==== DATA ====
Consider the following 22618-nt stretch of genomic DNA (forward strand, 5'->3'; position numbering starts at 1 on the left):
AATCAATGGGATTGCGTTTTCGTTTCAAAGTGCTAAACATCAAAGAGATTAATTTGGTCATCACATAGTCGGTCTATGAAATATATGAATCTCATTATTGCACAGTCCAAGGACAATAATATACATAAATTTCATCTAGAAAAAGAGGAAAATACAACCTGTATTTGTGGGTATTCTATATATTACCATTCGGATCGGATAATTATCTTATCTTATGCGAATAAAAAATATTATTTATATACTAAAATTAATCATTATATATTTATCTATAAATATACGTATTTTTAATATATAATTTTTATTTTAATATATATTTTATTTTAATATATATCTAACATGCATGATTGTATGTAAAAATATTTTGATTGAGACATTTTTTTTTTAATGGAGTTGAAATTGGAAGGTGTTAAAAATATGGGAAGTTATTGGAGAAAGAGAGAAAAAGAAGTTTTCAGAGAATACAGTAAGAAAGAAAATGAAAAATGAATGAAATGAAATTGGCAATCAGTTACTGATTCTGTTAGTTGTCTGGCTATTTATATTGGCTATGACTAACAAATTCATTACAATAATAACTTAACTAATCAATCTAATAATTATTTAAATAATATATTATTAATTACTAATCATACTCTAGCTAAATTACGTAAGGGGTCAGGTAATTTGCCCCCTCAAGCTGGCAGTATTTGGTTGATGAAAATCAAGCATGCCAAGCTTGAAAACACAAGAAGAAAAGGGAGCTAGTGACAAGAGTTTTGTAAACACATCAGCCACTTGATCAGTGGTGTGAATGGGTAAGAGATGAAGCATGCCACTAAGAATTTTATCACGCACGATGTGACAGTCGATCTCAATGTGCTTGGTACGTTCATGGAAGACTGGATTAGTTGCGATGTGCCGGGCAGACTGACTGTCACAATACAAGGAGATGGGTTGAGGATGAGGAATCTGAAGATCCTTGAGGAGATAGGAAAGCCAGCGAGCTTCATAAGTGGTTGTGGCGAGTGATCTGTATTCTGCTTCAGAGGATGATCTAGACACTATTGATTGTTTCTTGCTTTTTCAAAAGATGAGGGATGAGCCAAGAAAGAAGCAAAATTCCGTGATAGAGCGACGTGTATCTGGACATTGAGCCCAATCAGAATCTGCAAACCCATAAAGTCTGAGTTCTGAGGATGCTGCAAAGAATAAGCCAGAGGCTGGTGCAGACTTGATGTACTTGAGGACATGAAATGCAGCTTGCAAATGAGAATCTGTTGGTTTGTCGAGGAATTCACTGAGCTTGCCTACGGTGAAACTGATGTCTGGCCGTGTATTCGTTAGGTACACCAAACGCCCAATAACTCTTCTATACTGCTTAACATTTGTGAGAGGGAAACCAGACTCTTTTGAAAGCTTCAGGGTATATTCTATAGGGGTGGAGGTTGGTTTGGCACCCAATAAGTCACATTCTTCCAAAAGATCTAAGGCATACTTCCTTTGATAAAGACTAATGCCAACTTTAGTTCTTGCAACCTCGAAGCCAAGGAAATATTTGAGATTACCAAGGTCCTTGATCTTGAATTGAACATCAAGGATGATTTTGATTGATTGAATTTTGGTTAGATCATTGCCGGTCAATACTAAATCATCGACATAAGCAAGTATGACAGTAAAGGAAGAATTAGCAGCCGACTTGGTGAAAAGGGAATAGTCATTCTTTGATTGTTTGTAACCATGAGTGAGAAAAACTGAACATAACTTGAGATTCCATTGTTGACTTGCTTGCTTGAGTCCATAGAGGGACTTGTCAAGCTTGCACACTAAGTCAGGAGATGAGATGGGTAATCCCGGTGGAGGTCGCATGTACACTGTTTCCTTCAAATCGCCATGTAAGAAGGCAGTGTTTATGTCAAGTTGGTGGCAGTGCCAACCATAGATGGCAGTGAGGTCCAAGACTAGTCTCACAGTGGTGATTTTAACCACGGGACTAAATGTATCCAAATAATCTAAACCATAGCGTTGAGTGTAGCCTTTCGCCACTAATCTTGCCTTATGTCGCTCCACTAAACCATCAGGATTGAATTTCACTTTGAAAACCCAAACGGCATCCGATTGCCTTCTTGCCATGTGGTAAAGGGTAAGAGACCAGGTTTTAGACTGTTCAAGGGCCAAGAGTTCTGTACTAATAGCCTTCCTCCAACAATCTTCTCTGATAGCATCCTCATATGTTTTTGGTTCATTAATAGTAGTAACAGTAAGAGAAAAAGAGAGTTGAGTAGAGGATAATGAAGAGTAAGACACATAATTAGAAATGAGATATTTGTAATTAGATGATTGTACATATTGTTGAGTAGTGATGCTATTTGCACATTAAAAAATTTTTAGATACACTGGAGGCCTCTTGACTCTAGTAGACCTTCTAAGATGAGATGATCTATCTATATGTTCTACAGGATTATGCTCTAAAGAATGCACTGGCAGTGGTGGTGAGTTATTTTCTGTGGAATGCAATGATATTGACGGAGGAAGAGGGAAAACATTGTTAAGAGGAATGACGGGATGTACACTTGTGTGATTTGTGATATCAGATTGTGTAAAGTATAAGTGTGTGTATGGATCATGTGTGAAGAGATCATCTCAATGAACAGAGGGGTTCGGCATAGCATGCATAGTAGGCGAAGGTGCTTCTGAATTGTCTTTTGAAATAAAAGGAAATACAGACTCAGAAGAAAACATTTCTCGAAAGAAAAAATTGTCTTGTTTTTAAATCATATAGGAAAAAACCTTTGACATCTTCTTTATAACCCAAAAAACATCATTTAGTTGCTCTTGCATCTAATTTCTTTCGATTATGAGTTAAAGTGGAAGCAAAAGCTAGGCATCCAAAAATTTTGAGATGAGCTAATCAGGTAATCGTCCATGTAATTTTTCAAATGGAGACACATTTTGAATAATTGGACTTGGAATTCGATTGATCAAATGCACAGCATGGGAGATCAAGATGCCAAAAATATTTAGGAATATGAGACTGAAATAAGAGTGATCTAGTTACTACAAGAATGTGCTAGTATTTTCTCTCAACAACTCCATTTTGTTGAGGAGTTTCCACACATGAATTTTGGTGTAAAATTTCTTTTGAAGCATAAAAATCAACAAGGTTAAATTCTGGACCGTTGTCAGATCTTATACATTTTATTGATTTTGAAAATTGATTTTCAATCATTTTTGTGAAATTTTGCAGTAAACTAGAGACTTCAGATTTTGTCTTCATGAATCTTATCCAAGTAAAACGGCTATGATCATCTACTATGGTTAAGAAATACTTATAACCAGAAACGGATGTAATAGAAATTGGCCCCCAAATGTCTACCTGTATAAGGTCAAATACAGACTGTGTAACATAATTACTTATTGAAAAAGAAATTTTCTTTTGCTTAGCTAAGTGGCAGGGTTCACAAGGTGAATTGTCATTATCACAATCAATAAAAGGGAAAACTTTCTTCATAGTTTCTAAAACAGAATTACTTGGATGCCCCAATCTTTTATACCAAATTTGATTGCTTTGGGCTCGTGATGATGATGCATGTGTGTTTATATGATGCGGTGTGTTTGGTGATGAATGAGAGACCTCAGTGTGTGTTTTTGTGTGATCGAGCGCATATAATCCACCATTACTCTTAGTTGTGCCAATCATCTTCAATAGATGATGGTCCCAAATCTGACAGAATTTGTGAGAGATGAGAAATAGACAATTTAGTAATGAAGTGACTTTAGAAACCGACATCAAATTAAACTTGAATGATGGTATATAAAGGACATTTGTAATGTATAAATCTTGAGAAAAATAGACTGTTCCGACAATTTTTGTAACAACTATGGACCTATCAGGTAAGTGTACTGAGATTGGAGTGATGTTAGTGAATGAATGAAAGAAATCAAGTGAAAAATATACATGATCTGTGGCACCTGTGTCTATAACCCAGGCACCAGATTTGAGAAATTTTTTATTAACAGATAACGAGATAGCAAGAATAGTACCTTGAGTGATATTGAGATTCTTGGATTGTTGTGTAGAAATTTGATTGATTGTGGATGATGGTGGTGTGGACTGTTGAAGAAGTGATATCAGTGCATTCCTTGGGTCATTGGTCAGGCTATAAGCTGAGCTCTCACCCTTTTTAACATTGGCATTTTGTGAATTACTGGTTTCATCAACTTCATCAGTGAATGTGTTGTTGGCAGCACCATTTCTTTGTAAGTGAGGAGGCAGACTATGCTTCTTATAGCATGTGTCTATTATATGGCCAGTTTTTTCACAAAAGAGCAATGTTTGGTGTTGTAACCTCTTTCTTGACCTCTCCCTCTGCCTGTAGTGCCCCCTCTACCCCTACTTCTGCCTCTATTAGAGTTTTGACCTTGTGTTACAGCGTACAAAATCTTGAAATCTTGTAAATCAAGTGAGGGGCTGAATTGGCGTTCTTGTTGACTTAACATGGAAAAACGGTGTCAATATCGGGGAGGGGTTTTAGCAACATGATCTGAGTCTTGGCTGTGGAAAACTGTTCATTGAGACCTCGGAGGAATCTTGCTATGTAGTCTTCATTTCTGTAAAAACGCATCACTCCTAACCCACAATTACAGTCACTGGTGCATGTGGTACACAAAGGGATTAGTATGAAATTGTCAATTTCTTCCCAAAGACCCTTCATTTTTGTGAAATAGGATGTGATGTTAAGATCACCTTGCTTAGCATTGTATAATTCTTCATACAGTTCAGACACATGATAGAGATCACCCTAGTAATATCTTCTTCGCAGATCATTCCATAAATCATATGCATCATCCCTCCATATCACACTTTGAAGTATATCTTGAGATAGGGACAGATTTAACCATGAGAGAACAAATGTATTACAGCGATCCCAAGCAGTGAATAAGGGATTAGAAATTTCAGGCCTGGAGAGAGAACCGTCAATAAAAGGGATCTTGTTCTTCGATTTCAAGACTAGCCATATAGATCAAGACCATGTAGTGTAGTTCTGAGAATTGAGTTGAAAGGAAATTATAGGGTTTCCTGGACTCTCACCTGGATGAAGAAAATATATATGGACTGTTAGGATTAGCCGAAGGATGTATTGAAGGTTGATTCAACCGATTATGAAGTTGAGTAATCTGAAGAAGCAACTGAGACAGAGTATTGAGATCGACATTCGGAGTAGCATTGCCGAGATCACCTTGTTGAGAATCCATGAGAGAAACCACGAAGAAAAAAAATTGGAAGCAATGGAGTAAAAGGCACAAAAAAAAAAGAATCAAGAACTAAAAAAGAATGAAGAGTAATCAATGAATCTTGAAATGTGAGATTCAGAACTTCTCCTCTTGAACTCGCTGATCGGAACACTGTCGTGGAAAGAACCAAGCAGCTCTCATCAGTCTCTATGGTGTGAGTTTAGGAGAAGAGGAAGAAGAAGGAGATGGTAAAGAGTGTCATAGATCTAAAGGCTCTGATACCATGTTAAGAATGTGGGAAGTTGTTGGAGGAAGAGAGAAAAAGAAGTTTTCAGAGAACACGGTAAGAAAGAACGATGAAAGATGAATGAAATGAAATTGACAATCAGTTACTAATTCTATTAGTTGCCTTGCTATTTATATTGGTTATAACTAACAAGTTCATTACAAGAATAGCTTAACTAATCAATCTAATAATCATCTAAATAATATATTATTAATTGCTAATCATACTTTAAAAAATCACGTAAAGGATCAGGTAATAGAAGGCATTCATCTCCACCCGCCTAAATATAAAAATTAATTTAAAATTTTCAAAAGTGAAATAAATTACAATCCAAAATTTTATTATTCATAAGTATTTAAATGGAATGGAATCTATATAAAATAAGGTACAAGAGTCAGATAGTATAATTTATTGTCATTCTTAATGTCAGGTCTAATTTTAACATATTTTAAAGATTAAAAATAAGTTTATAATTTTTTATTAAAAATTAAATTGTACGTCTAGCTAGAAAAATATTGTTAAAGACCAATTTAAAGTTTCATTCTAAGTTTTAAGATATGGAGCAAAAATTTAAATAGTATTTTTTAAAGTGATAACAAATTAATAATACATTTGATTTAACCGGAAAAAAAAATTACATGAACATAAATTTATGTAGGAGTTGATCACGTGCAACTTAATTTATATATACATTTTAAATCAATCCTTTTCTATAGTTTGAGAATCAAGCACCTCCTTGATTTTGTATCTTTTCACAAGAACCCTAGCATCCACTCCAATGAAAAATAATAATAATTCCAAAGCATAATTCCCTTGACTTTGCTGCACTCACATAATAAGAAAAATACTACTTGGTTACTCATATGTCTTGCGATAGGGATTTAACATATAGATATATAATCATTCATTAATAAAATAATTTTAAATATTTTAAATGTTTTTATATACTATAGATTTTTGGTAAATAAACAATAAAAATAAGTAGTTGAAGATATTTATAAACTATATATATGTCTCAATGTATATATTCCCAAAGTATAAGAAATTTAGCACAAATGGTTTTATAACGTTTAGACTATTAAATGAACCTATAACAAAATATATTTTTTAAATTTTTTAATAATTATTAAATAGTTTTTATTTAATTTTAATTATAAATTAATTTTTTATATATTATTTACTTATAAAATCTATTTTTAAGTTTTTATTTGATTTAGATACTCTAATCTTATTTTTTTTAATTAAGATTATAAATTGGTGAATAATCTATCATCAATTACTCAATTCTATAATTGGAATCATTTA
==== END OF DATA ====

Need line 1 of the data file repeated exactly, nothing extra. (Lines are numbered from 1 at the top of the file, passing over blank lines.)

Consider the following 22618-nt stretch of genomic DNA (forward strand, 5'->3'; position numbering starts at 1 on the left):